15. hiwall

    hiwall Active Member

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    Very, very little of the day to day work of a gunsmith even requires a mill or a lathe. For power tools a good drill press and a Dremel are by far the most used. A saw for cutting stocks for recoil pad installs. Even a standard grinder is not used very often. Files are used alot.
     
  16. John_Deer

    John_Deer New Member

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    A professional gunsmith very seldom uses a dremel tool. If they do use a dremel tool it is to repair or replace hand fitted screws. They do not use a dremel tool to smooth parts or change the angle of part. If they round off a sear their grandchildren will be paying off the resulting lawsuit.

    Here is what a gunsmith uses.
    http://www.brownells.com/gunsmith-t...tures/series-ii-stoning-fixture-prod9875.aspx
     
  17. Highpower

    Highpower New Member

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    Bingo!

    Asking what tools YOU will need as a gunsmith is like asking how long is a piece of string?

    Start with all the basic hand tools already mentioned and work up from there on the specialty tools. I've probably got well over 30K invested in tools and machines already and don't even come close to having all the tools I would need to be able to do every job that walked in the door. But then again I don't have to, because I'm not a professional gunsmith. :p
     
    Last edited: May 21, 2014
  18. hiwall

    hiwall Active Member

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    I listed Dremel on purpose to bring out the computer gunsmiths. The uses for a dremel in gunsmithing are limitless.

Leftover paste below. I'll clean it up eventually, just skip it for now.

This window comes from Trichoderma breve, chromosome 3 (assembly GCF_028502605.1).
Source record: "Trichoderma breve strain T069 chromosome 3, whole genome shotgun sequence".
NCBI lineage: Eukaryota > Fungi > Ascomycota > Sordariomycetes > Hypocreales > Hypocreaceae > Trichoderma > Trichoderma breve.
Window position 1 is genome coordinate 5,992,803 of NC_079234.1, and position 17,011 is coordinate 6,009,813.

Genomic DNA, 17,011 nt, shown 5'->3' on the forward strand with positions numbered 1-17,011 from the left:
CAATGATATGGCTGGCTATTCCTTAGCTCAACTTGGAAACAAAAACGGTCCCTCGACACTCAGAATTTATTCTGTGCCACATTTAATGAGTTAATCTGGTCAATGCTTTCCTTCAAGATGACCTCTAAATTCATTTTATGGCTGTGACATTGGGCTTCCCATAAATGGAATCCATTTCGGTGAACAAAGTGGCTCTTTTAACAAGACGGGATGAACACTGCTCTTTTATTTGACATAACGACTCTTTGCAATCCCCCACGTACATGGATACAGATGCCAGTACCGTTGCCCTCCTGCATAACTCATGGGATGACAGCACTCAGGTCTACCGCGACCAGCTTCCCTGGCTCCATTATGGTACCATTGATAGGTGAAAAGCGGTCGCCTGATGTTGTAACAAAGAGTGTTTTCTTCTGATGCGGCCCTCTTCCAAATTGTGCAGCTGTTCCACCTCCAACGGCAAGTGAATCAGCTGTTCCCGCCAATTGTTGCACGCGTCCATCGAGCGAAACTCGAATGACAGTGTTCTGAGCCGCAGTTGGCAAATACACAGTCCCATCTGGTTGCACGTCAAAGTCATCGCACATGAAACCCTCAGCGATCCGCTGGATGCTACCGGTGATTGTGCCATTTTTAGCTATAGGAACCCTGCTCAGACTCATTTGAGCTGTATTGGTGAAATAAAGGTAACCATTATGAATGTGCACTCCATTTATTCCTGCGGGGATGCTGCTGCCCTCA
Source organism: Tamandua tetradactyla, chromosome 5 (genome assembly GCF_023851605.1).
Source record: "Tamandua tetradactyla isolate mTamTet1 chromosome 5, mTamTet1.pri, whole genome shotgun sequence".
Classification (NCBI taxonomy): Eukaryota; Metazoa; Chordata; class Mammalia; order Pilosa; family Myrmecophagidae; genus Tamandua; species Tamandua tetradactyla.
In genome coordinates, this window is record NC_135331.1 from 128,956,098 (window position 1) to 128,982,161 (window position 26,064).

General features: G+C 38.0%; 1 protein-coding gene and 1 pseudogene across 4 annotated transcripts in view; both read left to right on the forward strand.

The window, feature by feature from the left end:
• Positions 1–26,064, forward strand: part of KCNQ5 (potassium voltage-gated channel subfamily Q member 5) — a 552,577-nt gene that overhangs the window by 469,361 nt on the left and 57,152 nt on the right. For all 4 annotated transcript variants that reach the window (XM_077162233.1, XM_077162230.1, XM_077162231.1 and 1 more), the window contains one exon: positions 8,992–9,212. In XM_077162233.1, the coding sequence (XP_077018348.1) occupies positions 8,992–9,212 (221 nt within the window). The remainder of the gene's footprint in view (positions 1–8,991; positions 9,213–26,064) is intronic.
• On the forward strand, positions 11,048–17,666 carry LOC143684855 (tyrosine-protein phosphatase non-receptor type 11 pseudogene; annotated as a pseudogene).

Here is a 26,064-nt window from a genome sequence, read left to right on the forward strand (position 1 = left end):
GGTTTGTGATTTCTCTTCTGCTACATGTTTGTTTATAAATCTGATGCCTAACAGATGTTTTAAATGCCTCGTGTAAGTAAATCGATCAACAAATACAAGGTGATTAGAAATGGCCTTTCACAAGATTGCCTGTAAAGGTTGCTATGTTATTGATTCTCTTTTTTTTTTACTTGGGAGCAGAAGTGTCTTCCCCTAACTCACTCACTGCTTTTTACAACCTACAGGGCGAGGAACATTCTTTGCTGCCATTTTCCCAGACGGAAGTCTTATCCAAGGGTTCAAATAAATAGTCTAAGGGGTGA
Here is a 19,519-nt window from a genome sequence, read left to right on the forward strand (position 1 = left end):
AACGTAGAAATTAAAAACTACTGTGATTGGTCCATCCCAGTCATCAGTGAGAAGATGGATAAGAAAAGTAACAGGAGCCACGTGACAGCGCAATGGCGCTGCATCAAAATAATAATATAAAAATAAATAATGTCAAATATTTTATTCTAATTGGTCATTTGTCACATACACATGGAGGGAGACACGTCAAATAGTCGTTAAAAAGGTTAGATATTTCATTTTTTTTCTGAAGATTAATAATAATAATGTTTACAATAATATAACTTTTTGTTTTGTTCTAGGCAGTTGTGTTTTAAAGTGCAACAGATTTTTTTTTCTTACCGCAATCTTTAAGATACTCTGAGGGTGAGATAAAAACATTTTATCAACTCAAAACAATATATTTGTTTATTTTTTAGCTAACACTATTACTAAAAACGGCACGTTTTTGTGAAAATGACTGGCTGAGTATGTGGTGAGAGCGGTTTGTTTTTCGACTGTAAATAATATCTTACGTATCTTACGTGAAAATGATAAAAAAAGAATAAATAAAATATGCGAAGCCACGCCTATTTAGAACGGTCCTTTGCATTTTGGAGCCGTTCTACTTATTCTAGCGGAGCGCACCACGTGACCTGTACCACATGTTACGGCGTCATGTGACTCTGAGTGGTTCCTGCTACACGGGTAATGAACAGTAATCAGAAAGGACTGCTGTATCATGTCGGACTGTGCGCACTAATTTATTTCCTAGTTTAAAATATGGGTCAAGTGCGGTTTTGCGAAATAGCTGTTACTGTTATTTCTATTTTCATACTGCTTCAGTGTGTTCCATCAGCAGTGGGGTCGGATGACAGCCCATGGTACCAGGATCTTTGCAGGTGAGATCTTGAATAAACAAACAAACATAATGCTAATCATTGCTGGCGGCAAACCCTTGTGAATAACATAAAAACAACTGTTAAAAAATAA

People who say "Never use a Dremel" are just like anti-gun zealots who say that no one should have a gun because some wacko used one incorrectly. A Dremel is simply a tool. I have seen many many guns damaged by hammers that were used to remove or slide over sights. Does that mean hammers are the sign of a poor gunsmith?
    What you do with the tools you have makes you a real gunsmith or not.
     
  19. John_Deer

    John_Deer New Member

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    There are parts replacers and there are gunsmiths. A gunsmith has the tools and equipment to do jobs quickly and professionally. He does everything possible to eliminate errors. A parts replacer sits there with a hammer and dremel tool screwing up peoples stuff. I can't even say what would happen if I caught a gunsmith beating on my sights with a hammer. If a hammer and a dremel tool was all that is required I wouldn't use a gunsmith. I have my own hammer and dremel tool.
     
  20. Highpower

    Highpower New Member

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    I had a pristine 80 series Colt 1911 destroyed by a "professional" gunsmith at a local gun shop years ago. I took it in to have a set of Bo-Mar sights installed. Three months later I went to pick it up and my heart sank into my stomach. It looked like they cut the new dovetail in the slide with a dull wood rasp. Huge crooked gaps between the cuts and the rear sight body. To top it off the firing pin safety plunger spring was sticking out of the slide! They cut right through the plunger bore. :mad:

    I ended up having to file a lawsuit against them to recover my losses, and about a year later the place went under. Apparently it was a common occurrence for them. Having an FFL does not a gunsmith make...

    Since then I've done all my own work. I have Dremel tools. I have Foredom tools. The trick is to know how, when and where to use them - and when NOT to use them. This ain't rocket surgery. :D

    Now THIS guy on the other hand.....

    http://smg.photobucket.com/user/Highpwr/media/Various Videos/Gunsmithin.mp4.html
     
    Last edited: May 21, 2014